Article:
# latex Tables The tabular environment

## Example

The tabular environment is the most basic way to create a table in LaTeX and doesn't require any other packages.

\begin{tabular}{|lcr||}
left aligned column & center column & right column \\
\hline
text & text & text \\
text & text & text \\
\end{tabular}


The parameter (|lcr|| in the example) is called the table specification and tells LaTeX how many columns there are and how they are supposed to be formatted. Each letter represents a single column. Possible values are:

CharacterMeaning
lleft aligned column
ccentered column
rright aligned column
p{'width'} e.g. p{5cm}paragraph column with defined width
| (pipe character)vertical line
|| (2 pipes)2 vertical lines

Cells are seperated by the & character. A row is ended by 2 back slashes \\.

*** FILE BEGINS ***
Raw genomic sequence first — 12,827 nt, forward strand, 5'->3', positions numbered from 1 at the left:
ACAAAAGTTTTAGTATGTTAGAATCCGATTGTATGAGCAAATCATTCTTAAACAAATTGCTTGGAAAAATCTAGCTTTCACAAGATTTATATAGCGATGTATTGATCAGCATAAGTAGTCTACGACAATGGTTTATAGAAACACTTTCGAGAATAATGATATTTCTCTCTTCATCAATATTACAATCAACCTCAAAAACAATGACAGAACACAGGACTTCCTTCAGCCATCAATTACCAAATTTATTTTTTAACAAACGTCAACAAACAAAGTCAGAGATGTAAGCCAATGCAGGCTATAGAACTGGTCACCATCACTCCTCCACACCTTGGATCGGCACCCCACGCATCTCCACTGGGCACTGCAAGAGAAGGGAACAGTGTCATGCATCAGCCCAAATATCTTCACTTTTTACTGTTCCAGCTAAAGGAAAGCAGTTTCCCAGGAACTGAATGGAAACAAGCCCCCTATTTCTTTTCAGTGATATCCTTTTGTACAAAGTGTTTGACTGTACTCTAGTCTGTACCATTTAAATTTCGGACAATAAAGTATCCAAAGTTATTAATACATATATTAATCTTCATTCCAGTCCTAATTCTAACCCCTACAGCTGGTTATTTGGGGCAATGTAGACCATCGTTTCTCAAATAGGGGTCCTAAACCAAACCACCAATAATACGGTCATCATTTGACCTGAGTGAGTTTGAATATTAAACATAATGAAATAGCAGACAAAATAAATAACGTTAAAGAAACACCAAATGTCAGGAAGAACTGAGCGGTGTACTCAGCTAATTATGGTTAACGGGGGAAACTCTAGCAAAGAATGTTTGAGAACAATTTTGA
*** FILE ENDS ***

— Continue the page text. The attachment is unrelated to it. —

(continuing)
Horizontal lines can be inserted by using the \hline command.

Tables are always formatted to be wide enough to include all the content. If a table is to big, LaTeX will print overfull hbox warnings. Possible solutions include using the p{'width'} specifier or other packages like tabularx.

A table with column headings spanning over several columns can be created using the command \multicolumn{cols}{pos}{text}.

\begin{center}
\begin{tabular}{|c|c|c|c|}
\hline
&\multicolumn{3}{|c|}{Income Groups}\\
\cline{2-4}
City&Lower&Middle&Higher\\
\hline
City-1& 11 & 21 & 13\\
City-2& 21 & 31 &41\\
\hline
\end{tabular}
\end{center}


Note that the command \multicolumn has three mandatory arguments: the first argument specifies the number of columns over which the heading spans; the second argument specifies the position of the heading(l,c,r); and the third argument is the text for heading. The command \cline{2-4} specifies the the starting column(here, 2) and ending column(here, 4) over which a line is to be drawn.